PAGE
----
Femtosecond lasers extend glass cleaving to mixed materials
In Coherent’s applications laboratory, tests were performed using a femtosecond laser for glass filamentation.
SANTA CLARA, CA – Filamentation cutting is a relatively new process that uses ultrashort-pulse (USP) lasers to cut a wide range of glass substrates, from soft borosilicates to chemically hardened glass used in smartphone displays. Among the advantages of filamentation cutting are the ability to produce curved shapes and cut-outs, cutting speeds up to 2000 mm/s, and superior stress-free edge quality, which eliminates the need for post-processing.
An edge view of 20 μm of polyimide on 0.5 mm glass, cut with a femtosecond laser with 40 W of average power and a pulsewidth ~350 fs produced a surface roughness of <350 nm.
The high peak intensity created by a focused USP laser produces self-focusing of the beam because of the nonlinear optical Kerr effect, further increasing power density until, at a certain threshold, a low-density plasma is created in the material. This plasma lowers the material refractive index in the center of the beam path and causes the beam to defocus. If the beam focusing optics are properly configured, this focusing/defocusing effect can be balanced to periodically repeat and form a stable filament, which extends over several millimeters in depth through an optically transparent material. To achieve a continuous cut, these laser-generated filaments are produced close to each other by a relative movement of the workpiece with respect to the laser beam. The typical filament diameter is in the range of 0.5 to 1 μm, enabling very high-precision cutting.
Until recently, all commercial versions of this cutting technique, such as SmartCleave from Coherent | Rofin, have used picosecond lasers. Several display manufacturers now make extensive use of these systems, which can cost-effectively cleave glass up to 10 mm in thickness.
However, one limitation in some applications is that these picosecond systems are not material neutral. Cutting mixed layer substrates, such as polyimide on glass and metal on glass, usually requires an additional laser process to cut the non-glass layer with the requisite high-quality edge.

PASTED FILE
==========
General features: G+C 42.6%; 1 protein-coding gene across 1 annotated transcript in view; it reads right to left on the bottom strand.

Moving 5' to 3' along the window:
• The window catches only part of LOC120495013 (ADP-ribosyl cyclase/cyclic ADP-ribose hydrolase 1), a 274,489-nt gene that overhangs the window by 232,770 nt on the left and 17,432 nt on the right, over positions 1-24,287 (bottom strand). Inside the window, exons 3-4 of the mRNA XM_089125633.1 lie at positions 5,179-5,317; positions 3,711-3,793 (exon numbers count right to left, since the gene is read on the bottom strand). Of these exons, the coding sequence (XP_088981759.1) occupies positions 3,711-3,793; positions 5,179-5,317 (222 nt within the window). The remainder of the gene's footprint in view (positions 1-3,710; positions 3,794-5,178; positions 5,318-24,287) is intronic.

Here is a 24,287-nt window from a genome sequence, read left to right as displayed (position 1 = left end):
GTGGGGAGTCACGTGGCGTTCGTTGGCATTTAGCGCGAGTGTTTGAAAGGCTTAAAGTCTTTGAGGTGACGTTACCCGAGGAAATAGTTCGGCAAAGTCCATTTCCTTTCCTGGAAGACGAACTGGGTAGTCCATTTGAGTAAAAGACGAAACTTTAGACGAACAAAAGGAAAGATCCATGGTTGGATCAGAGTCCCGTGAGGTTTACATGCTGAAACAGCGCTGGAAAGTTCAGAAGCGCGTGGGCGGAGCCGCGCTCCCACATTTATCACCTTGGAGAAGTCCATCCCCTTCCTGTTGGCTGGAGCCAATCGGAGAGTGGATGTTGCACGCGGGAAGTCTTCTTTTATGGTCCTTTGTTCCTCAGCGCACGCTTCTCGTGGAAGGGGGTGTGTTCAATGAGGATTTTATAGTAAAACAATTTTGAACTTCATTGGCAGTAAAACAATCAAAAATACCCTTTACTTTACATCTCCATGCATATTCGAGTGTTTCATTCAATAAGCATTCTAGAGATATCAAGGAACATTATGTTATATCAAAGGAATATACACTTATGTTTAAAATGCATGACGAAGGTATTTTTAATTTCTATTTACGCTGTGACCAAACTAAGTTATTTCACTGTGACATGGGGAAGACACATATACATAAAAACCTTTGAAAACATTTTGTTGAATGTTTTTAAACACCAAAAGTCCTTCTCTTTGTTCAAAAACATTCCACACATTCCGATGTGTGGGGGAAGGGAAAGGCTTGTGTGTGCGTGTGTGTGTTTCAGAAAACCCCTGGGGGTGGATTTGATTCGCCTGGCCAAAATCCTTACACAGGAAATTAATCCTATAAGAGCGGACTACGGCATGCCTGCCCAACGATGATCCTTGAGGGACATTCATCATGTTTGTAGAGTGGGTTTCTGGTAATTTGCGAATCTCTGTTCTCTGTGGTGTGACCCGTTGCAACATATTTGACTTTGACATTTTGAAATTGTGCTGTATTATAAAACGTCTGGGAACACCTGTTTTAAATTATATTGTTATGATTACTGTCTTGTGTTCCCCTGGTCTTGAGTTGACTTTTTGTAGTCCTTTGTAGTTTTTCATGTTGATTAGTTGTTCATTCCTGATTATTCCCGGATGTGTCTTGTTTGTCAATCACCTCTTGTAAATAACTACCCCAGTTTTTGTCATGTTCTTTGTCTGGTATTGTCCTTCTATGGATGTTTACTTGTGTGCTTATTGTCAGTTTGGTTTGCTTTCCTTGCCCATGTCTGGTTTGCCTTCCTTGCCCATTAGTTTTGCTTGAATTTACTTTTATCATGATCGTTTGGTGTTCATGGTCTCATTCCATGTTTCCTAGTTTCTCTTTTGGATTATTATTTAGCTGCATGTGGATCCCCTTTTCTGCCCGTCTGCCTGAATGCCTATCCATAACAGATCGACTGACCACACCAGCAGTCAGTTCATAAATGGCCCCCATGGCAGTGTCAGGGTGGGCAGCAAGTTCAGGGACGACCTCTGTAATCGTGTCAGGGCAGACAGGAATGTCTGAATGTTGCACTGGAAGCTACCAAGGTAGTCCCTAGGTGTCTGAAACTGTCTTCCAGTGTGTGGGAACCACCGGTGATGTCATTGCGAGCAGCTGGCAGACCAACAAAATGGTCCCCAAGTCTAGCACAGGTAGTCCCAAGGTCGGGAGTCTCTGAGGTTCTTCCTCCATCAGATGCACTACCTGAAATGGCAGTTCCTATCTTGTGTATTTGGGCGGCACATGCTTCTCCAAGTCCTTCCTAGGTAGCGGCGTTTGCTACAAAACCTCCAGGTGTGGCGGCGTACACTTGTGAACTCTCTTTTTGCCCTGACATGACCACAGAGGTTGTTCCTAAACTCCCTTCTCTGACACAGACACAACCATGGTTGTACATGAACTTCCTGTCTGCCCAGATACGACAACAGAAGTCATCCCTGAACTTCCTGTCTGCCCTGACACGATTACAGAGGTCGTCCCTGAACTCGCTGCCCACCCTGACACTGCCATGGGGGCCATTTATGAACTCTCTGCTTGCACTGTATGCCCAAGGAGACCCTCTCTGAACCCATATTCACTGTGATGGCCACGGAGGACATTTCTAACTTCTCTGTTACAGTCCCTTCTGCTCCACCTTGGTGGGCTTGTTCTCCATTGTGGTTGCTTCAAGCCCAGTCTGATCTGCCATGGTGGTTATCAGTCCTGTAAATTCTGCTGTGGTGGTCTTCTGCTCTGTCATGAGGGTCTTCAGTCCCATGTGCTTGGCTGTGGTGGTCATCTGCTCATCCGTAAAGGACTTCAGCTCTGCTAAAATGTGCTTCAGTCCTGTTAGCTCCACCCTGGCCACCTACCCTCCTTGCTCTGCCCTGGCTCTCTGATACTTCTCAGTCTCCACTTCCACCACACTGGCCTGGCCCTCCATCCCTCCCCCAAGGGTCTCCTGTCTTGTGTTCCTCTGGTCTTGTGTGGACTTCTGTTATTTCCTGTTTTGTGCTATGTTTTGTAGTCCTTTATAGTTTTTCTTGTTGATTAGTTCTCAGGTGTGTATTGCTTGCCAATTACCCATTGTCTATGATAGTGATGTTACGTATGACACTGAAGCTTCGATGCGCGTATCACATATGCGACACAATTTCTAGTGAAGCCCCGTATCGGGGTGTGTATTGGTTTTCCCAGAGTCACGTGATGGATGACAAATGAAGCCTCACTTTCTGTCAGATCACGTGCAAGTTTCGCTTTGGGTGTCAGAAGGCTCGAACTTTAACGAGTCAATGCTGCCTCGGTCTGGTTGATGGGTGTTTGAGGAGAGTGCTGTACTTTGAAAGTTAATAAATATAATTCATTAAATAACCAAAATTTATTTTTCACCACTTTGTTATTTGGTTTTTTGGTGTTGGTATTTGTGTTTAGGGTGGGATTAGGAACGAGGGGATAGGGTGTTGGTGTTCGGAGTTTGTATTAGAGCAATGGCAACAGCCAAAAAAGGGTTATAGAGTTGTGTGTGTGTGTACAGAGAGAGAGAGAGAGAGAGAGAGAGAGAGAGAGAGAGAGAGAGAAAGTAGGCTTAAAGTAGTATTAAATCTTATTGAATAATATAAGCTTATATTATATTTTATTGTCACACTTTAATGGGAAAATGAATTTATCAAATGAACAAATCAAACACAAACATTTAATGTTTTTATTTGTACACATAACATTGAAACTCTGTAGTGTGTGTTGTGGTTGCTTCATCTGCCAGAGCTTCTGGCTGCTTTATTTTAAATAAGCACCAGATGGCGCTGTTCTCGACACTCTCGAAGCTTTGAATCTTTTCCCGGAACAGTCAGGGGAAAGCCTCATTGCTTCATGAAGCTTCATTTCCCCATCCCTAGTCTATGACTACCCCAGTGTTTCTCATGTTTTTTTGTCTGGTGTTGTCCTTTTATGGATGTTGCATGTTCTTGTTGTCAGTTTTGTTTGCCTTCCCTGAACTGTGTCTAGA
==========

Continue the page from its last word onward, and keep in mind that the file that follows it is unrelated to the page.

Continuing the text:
Femtosecond lasers have a much higher peak-power-to-average-power ratio than picosecond lasers, and are known to be able to process nearly any material by conventional ablation—that is, cutting by material vaporization. However, femtosecond lasers have not been employed in filamentation applications because of their higher cost and lower power as compared to picosecond lasers.
But the increasing demand in industry to cut multi-layer substrates has led laser manufacturers to develop more cost-effective femtosecond lasers which also offer high average power. This has been accomplished by switching to ytterbium-doped fiber, rather than the traditional titanium:sapphire, as the gain medium.
The Coherent Monaco is one example of a new generation of industrial femtosecond lasers that already offer average power as high as 60 W. Moreover, its pulse width can be software-tuned by the operator from <350 fs to >10 ps, enabling the output to be optimized for different filamentation conditions, as well as other material cutting and texturing processes.
In Coherent’s applications laboratory, tests were performed using this laser for glass filamentation. Monaco can cut glass up to several millimeters in thickness by using a so-called “burst mode,” where the laser output is grouped into a series of fast bursts. The brief spacing (20 ns) between individual pulses creates a material interaction proportional to the entire burst energy rather than the energy of a single pulse.
Most importantly, they have demonstrated that by careful process optimization, layered substrates with two or more dissimilar materials can be completely cut in a single pass, with superior edge quality, virtually no residual edge stress, and no heat-affected zone in the “delicate” layers. In the example shown, an edge view of 20 μm of polyimide on 0.5 mm glass, cut with a femtosecond laser with 40 W of average power and a pulsewidth ~350 fs produced a surface roughness of <350 nm, as measured with an atomic force microscope (FIGURE, p. 6).
“SmartCleave has proved a very popular process for manufacturers of FPDs and smart devices using our picosecond lasers,” explains Michael Laha, director of product marketing at Coherent. “But, there’s a demand from manufacturers to extend this technique to mixed layer substrates without adding any extra steps. The work we’ve performed proves we can satisfy this need with a femtosecond laser having a similar cost per watt as market-established picosecond lasers.”